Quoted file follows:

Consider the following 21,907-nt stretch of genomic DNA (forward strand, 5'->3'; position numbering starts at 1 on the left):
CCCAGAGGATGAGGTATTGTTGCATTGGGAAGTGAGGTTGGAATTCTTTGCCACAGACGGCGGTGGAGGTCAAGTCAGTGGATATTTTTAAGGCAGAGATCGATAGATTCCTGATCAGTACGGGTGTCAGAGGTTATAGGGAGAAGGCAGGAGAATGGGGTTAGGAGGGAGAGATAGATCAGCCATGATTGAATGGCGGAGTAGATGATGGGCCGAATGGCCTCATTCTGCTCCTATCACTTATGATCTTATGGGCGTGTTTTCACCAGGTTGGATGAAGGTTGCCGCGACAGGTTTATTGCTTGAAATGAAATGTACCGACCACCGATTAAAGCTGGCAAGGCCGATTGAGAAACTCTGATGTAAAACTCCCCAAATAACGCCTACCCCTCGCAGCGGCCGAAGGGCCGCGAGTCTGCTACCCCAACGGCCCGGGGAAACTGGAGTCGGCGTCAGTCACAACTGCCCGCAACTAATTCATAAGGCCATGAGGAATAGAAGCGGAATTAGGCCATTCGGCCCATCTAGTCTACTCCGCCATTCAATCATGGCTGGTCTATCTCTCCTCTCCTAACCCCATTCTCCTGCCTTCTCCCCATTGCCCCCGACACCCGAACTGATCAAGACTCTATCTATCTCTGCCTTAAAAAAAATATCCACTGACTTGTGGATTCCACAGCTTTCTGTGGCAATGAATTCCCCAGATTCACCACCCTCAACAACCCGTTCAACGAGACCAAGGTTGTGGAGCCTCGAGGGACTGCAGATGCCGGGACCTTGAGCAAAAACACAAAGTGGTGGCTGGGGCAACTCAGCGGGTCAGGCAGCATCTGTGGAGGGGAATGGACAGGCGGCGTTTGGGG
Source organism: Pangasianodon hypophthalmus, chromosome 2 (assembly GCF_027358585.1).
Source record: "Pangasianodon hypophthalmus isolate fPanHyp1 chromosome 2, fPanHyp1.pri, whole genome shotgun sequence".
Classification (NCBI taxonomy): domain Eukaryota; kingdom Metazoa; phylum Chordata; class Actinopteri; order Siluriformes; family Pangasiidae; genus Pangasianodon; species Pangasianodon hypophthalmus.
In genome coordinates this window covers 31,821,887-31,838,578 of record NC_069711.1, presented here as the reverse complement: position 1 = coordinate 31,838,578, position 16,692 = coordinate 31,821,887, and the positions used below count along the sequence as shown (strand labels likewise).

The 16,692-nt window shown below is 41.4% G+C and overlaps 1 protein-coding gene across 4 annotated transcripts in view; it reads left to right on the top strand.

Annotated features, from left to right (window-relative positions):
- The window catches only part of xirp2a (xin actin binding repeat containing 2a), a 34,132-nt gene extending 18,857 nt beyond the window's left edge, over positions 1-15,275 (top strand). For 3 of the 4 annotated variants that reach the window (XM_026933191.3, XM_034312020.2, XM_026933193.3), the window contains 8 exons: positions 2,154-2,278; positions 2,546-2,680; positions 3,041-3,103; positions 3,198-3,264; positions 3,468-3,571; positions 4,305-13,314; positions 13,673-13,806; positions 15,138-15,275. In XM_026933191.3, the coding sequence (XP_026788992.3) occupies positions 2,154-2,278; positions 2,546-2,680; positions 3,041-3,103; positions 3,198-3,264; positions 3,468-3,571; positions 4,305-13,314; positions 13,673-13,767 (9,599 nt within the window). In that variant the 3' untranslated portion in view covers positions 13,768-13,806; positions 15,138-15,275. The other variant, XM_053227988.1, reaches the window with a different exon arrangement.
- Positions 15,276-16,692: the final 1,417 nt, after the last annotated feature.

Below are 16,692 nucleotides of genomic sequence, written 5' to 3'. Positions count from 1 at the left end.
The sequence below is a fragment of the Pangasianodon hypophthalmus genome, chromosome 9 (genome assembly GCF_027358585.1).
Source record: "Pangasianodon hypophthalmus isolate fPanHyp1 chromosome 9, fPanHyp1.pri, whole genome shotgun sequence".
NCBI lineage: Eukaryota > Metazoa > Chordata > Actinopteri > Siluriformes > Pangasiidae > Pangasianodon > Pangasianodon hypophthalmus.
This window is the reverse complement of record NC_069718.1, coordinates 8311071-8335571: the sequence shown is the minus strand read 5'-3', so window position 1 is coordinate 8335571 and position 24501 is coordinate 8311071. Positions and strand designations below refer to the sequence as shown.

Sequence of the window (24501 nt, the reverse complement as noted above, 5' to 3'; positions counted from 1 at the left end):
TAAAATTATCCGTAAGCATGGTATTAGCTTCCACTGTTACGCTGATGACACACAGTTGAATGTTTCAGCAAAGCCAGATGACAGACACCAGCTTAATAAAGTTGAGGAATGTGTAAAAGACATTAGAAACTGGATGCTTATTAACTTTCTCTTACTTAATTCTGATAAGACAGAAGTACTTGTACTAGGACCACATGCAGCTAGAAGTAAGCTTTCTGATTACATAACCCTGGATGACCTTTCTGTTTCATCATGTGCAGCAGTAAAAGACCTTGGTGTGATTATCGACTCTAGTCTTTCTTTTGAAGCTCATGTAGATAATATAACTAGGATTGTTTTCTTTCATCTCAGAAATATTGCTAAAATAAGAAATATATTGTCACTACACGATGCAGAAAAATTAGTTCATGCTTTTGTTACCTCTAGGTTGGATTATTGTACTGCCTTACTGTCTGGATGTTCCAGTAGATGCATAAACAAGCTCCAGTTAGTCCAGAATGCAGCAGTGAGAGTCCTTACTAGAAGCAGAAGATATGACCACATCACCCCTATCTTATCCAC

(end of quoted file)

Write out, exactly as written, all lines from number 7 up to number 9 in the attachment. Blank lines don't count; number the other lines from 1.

The 16,692-nt window shown below is 41.4% G+C and overlaps 1 protein-coding gene across 4 annotated transcripts in view; it reads left to right on the top strand.

Annotated features, from left to right (window-relative positions):
- The window catches only part of xirp2a (xin actin binding repeat containing 2a), a 34,132-nt gene extending 18,857 nt beyond the window's left edge, over positions 1-15,275 (top strand). For 3 of the 4 annotated variants that reach the window (XM_026933191.3, XM_034312020.2, XM_026933193.3), the window contains 8 exons: positions 2,154-2,278; positions 2,546-2,680; positions 3,041-3,103; positions 3,198-3,264; positions 3,468-3,571; positions 4,305-13,314; positions 13,673-13,806; positions 15,138-15,275. In XM_026933191.3, the coding sequence (XP_026788992.3) occupies positions 2,154-2,278; positions 2,546-2,680; positions 3,041-3,103; positions 3,198-3,264; positions 3,468-3,571; positions 4,305-13,314; positions 13,673-13,767 (9,599 nt within the window). In that variant the 3' untranslated portion in view covers positions 13,768-13,806; positions 15,138-15,275. The other variant, XM_053227988.1, reaches the window with a different exon arrangement.